PlayVS under fire following several damning reports

by Adam Fitch  ·  Updated 
PlayVS under fire following several damning reports

PlayVS, a start-up that facilitates high school esports competitions in North America, has been the subject of several controversial reports in recent weeks.

The controversies: We've rounded up the allegations and revelations from the reports.

  • On March 30, Upcomer reported on PlayVS' relationships with its competitors. This includes blocking students from being able to compete on certain titles due to 'exclusive' deals PlayVS has with developers.
  • On April 5, Jacob Wolf detailed that the company had allegedly misled Epic Games by allowing players outside of educational institutions to compete in its competitions. Wolf cites six former PlayVS employees and a seventh source as he details a host of allegations.
  • On April 11, The Washington Post reported that the company had sent cease and desist emails to (at least) five other high school esports organizers, stating it had exclusive licenses to games from Activision and Blizzard and Nintendo. Both games companies denied exclusivity when responding to the publication.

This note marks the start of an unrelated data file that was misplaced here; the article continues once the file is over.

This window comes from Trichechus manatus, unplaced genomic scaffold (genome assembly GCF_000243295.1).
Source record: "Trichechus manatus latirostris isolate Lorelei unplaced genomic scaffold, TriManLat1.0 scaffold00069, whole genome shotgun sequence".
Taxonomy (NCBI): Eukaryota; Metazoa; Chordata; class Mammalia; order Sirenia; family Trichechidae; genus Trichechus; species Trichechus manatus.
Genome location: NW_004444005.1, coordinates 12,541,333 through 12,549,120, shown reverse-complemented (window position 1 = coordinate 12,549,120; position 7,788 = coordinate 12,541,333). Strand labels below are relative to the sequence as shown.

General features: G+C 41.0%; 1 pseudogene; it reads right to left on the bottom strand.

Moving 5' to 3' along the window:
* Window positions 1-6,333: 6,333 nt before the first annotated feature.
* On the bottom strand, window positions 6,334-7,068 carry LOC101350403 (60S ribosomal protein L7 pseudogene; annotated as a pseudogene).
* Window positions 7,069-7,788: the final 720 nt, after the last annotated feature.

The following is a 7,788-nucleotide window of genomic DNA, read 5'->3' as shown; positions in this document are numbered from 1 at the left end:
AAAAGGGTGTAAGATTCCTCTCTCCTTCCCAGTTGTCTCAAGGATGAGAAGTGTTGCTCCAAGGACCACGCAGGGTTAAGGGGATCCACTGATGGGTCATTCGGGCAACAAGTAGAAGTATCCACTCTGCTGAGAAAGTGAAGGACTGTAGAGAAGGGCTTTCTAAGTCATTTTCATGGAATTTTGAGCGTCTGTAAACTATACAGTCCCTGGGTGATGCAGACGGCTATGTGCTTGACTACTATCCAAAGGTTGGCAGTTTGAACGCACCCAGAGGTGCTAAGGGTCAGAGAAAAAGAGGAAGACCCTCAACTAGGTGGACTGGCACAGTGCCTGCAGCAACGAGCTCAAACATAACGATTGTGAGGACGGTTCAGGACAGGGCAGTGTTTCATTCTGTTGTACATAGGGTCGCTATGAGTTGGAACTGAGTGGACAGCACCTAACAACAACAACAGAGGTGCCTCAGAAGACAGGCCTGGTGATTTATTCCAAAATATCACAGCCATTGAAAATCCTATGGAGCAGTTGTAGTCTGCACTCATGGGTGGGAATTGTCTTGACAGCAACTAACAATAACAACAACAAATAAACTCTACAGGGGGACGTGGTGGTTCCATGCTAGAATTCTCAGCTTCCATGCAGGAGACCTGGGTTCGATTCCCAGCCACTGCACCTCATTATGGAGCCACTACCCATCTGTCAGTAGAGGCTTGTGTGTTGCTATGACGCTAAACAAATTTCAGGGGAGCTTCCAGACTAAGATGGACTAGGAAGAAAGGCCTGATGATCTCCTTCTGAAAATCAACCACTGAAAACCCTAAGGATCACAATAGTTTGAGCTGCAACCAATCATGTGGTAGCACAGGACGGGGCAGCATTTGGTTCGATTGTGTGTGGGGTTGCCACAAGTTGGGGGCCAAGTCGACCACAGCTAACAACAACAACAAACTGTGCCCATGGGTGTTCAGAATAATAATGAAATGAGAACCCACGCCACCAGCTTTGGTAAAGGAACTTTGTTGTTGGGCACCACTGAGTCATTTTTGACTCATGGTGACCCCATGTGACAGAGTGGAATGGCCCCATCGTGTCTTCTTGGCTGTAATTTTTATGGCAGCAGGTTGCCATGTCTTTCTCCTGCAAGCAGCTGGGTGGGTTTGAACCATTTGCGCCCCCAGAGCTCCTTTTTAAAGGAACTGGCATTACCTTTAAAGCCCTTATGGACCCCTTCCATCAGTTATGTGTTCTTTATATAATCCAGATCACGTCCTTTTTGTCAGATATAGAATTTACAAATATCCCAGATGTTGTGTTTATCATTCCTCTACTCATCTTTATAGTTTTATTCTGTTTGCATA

• On April 12, Jacob Wolf reported that former PlayVS employee Rachel Waynick was suing the company for alleged discrimination and wrongful termination, both relating to pregnancy.

The retort: PlayVS' CEO Delane Parnell has responded to some of the allegations.

  • Parnell posted a YouTube video branded as 'The Delane Report' on April 7, mimicking Wolf's Substack publication, where he responded to the allegations.
  • He later claimed that Teddy Amenabar, the journalist who penned The Washington Post's story, needed to "post clickbait" to "drive subscriber engagement" and reaffirmed that his company's deal with Activision Blizzard does indeed include exclusivity.
  • On April 11, the PlayVS CEO tweeted that "none of these stories are particularly newsworthy" and that the reports from Amenabar and Wolf were "outright inaccurate."
  • Parnell vowed to ignore any further allegations (which he referred to as "negative chatter") on April 12.
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